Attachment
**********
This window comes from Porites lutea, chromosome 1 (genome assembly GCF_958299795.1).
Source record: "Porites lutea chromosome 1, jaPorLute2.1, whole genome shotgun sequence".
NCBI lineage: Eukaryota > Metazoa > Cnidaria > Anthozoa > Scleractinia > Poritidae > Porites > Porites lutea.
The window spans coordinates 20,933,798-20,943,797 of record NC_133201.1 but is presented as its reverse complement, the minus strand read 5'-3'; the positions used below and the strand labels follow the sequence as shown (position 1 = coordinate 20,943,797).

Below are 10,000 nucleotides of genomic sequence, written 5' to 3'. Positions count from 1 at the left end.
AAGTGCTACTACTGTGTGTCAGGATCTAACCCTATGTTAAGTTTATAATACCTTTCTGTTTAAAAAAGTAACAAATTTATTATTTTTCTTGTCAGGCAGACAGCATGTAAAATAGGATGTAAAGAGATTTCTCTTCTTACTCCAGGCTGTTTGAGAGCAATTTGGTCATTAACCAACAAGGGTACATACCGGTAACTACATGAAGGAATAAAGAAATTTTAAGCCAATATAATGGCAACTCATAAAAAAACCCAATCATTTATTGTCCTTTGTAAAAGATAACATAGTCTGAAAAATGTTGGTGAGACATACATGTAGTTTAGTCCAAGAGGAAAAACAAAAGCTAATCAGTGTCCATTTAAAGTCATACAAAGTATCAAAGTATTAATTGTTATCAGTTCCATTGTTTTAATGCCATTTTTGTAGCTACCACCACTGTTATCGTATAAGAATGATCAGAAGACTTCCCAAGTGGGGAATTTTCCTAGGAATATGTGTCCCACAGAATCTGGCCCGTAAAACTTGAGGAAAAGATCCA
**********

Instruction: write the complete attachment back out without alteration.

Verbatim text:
This window comes from Porites lutea, chromosome 1 (genome assembly GCF_958299795.1).
Source record: "Porites lutea chromosome 1, jaPorLute2.1, whole genome shotgun sequence".
NCBI lineage: Eukaryota > Metazoa > Cnidaria > Anthozoa > Scleractinia > Poritidae > Porites > Porites lutea.
The window spans coordinates 20,933,798-20,943,797 of record NC_133201.1 but is presented as its reverse complement, the minus strand read 5'-3'; the positions used below and the strand labels follow the sequence as shown (position 1 = coordinate 20,943,797).

Below are 10,000 nucleotides of genomic sequence, written 5' to 3'. Positions count from 1 at the left end.
AAGTGCTACTACTGTGTGTCAGGATCTAACCCTATGTTAAGTTTATAATACCTTTCTGTTTAAAAAAGTAACAAATTTATTATTTTTCTTGTCAGGCAGACAGCATGTAAAATAGGATGTAAAGAGATTTCTCTTCTTACTCCAGGCTGTTTGAGAGCAATTTGGTCATTAACCAACAAGGGTACATACCGGTAACTACATGAAGGAATAAAGAAATTTTAAGCCAATATAATGGCAACTCATAAAAAAACCCAATCATTTATTGTCCTTTGTAAAAGATAACATAGTCTGAAAAATGTTGGTGAGACATACATGTAGTTTAGTCCAAGAGGAAAAACAAAAGCTAATCAGTGTCCATTTAAAGTCATACAAAGTATCAAAGTATTAATTGTTATCAGTTCCATTGTTTTAATGCCATTTTTGTAGCTACCACCACTGTTATCGTATAAGAATGATCAGAAGACTTCCCAAGTGGGGAATTTTCCTAGGAATATGTGTCCCACAGAATCTGGCCCGTAAAACTTGAGGAAAAGATCCA